Consider the Russian imperial stout. What makes it so imperial? Why has its legacy lasted so long, is so vital to the craft beer movement? Sure, it’s the son of porter, the king of beers in London during the 18th and 19th centuries. But, your father had nothing to do with your imperial ways. There are tales of Peter the Great, the Russian Tsar who traveled to England in 1689 and said to have fallen in love with strong British porter, which is weird since the style didn’t truly exist for another 30-plus years. Whatever. Peter the Great likely did have some influence on the origination of Russian imperial stouts as his modernization of the Russian economy allowed for the importation of British goods, which included beer. In 1729, Ralph Thrale purchased Anchor Brewery of Southwark, London, and brewed the first Russian imperial stout, exporting the beer to Russia. The stout became significantly more famous, however, after Barclay Perkins & Co. purchased the Anchor Brewery from Thrale’s widow in 1781. The taste of the Russian court and ruler Catherine the Great for the stout was a thing. Barclay Perkins Co. continued manufacturing the beer until 1955, when they merged with the nearby Courage Brewery. After that, production of the “original” stout continued as the classic Courage Imperial Russian Stout until 1993, when it was retired. Today, the Russian imperial stout is known for its rich maltiness and strength. In fact, these stouts can be quite intense, with varying amounts of roast and a range of sweet to bitter flavors. They’re most often characterized by a lingering malty finish that is warm, with port-like qualities. Stop by Peaks & Pints grab today’s to-go beer flight, Peaks and Pints Pilot Program: Russian Imperial Stout On the Fly.
Peaks and Pints Pilot Program: Russian Imperial Stout On the Fly
Grand Teton Brewing use to tag their Black Cauldron as a Russian imperial stout, and since the recipe is the same with Cascade and Super Galena hops and Beechwood-smoked malt, among other malts, it’s still a Russian to peaks & Pints. At 22.5 degrees starting gravity and 9.5% alcohol by volume, this beer boasts flavors of chocolate and coffee, along with raisins and dried fruit soaked in sherry. Side note: Grand Teton brews it to recognize and honor the women in the history of brewing. Most of the women burned for witchcraft in Europe were brewsters or alewives, mostly associated with a large black cauldron bubbling over with foam —a brew kettle.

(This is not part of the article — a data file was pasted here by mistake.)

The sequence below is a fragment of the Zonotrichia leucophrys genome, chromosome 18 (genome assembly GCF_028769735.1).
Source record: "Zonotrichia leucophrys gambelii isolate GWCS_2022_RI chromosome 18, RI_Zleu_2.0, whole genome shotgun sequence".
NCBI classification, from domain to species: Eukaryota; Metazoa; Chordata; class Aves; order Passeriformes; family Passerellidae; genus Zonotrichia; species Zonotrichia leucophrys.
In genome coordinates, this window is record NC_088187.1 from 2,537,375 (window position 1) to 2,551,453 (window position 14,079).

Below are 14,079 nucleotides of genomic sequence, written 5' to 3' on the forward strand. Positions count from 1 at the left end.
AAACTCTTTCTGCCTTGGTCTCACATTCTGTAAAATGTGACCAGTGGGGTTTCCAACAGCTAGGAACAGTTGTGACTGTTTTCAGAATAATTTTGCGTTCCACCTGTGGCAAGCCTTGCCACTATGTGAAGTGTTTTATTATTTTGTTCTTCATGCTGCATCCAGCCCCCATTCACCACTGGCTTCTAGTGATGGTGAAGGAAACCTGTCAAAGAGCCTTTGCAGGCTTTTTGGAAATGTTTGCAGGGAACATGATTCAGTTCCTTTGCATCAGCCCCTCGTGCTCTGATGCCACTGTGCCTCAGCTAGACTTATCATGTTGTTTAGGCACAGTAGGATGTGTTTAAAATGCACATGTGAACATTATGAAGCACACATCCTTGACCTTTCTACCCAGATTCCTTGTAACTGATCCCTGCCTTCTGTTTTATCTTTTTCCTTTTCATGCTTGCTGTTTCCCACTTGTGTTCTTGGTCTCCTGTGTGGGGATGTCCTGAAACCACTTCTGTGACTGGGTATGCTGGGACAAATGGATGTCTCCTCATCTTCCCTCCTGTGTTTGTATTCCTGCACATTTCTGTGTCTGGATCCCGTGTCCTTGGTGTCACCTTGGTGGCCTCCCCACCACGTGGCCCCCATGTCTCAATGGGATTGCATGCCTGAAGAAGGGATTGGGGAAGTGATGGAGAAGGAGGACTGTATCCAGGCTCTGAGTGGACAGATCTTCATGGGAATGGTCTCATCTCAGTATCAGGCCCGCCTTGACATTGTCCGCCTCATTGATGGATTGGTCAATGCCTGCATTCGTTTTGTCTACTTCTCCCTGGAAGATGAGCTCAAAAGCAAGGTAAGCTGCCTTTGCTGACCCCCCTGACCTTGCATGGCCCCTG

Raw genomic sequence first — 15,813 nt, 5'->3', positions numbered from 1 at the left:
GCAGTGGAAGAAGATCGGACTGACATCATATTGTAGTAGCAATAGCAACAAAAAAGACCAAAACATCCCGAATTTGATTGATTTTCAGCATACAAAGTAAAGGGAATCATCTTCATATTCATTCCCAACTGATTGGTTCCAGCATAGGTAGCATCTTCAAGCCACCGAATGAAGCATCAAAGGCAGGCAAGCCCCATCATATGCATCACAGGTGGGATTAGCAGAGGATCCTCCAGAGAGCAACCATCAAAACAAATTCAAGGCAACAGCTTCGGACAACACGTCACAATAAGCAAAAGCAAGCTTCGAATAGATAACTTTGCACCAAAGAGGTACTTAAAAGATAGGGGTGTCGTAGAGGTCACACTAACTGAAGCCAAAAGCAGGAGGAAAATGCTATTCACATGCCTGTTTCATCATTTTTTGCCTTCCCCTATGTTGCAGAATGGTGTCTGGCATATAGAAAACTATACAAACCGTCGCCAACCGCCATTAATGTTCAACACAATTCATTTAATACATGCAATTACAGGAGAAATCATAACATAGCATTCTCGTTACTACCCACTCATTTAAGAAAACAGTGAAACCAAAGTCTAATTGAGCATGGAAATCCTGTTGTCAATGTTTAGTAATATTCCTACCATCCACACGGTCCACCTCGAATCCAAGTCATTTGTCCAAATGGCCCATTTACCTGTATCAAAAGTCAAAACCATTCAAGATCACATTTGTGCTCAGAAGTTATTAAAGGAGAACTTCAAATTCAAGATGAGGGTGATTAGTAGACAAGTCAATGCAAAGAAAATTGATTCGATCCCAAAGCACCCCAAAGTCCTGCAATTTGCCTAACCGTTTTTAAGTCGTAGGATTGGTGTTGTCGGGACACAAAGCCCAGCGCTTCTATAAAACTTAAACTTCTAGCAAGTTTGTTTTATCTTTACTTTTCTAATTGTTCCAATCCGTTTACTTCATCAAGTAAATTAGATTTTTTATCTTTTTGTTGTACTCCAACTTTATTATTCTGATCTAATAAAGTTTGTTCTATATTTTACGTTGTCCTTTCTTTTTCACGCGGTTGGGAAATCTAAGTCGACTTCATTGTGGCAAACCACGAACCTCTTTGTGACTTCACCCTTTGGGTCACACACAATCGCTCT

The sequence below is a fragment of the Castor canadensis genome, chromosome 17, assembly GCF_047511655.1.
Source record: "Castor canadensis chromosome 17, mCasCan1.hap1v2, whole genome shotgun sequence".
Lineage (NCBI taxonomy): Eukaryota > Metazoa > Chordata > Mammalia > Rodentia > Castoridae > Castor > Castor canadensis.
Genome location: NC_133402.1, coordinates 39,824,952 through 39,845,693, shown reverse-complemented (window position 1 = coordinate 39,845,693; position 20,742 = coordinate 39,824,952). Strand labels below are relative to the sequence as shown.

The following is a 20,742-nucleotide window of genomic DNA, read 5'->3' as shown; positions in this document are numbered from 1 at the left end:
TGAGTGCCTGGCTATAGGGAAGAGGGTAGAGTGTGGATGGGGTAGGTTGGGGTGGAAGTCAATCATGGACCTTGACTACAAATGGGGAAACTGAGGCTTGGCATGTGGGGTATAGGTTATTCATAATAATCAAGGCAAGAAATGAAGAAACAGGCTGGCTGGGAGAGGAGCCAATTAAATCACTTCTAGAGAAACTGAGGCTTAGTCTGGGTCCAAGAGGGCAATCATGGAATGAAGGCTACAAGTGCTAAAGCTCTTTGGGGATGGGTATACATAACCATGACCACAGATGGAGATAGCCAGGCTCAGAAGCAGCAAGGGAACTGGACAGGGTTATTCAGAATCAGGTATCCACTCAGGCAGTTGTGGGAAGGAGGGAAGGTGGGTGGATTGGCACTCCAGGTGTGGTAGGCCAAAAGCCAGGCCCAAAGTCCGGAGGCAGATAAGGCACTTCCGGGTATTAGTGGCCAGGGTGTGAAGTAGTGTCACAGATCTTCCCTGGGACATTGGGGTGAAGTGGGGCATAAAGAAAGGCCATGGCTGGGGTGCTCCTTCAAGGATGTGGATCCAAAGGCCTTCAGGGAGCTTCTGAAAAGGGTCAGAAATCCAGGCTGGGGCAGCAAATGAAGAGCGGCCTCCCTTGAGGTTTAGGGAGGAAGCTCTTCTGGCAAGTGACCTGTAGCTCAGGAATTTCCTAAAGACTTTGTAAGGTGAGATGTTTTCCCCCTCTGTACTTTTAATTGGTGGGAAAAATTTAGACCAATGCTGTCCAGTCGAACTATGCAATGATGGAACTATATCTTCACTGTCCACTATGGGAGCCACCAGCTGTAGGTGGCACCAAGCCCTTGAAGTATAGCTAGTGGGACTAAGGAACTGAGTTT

10.2% ABV, 60 IBU
As black as midnight, Sierra Nevada Brewing’s Narwhal Russian Imperial Stout is one of the driest imperial stouts you’ll come across. Roasty, too, but with an uncharacteristically wave of deep, dark fruitiness, ending in medium-high bitterness and substantial alcohol burn. The sweetness and hops are moderate and just enough to blend in with the dark fruit, chocolate and coffee flavors and aromas, to keep a balance. A slight touch of extra bitterness at the end, and no alcohol aftertaste or hotness, help leave a clean finish.
7% ABV, 65 IBU
XXXXX marks the spot. While stouts share many key attributes, there is still plenty to differentiate them. For example, all stouts are very dark beers and they all have roasted grain notes. They all have alcohol, fruity esters, hop bitterness, hop character and residual sweetness too, but it is the prominence or subtlety of these attributes that differentiate one style from another. Pike Brewing’s XXXXX Extra Stout arrives one X short of the boozy Russian Imperial Stout but its flavor is still five-times supersized over dry stouts such as Guinness. Wafts of dark chocolate and coffee tantalize the nose; though, in the flavor, rich dark burnt malt flavor dominates the palate, molasses sweetness in the middle, with dark coffee and espresso that lend bitterness throughout the taste. Extra delicious, you might say.
9% ABV, 75 IBU
According to legend, it took copious amounts of poison, three gunshots, a beating and a drowning to take down Grigori Rasputin. Fortunately, North Coast Brewing‘s Old Rasputin Russian Imperial Stout is more refined than its namesake and easier to drink than most of the imperials we’ve come across. Old Rasputin is a giant beer, true to style, with an alcohol content of nine percent by volume and a huge hop bitterness, thanks to Northern Brewer, Cluster and Centennial hops. Black as night and tasting of dark roasted malts and bitter chocolate, this is a complex, strong beer, both in flavor and alcohol content. Though slightly astringent, Old Rasputin finishes clean and refreshing.
10% ABV, 102 IBU
Translating to English as Hell & Damnation, de Molen Hel & Verdoemenis, the Dutch brewery’s flagship, is a Russian imperial stout brewed with brown malts, an English traditional specialty malt, Chocolate malt, and a mix of classic herbal Saaz and bitter, citrusy Columbus hops that shine through the sweet mocha character. Add to this a more-than-generous 10 percent alcohol note to keep you from freezing in your backyard.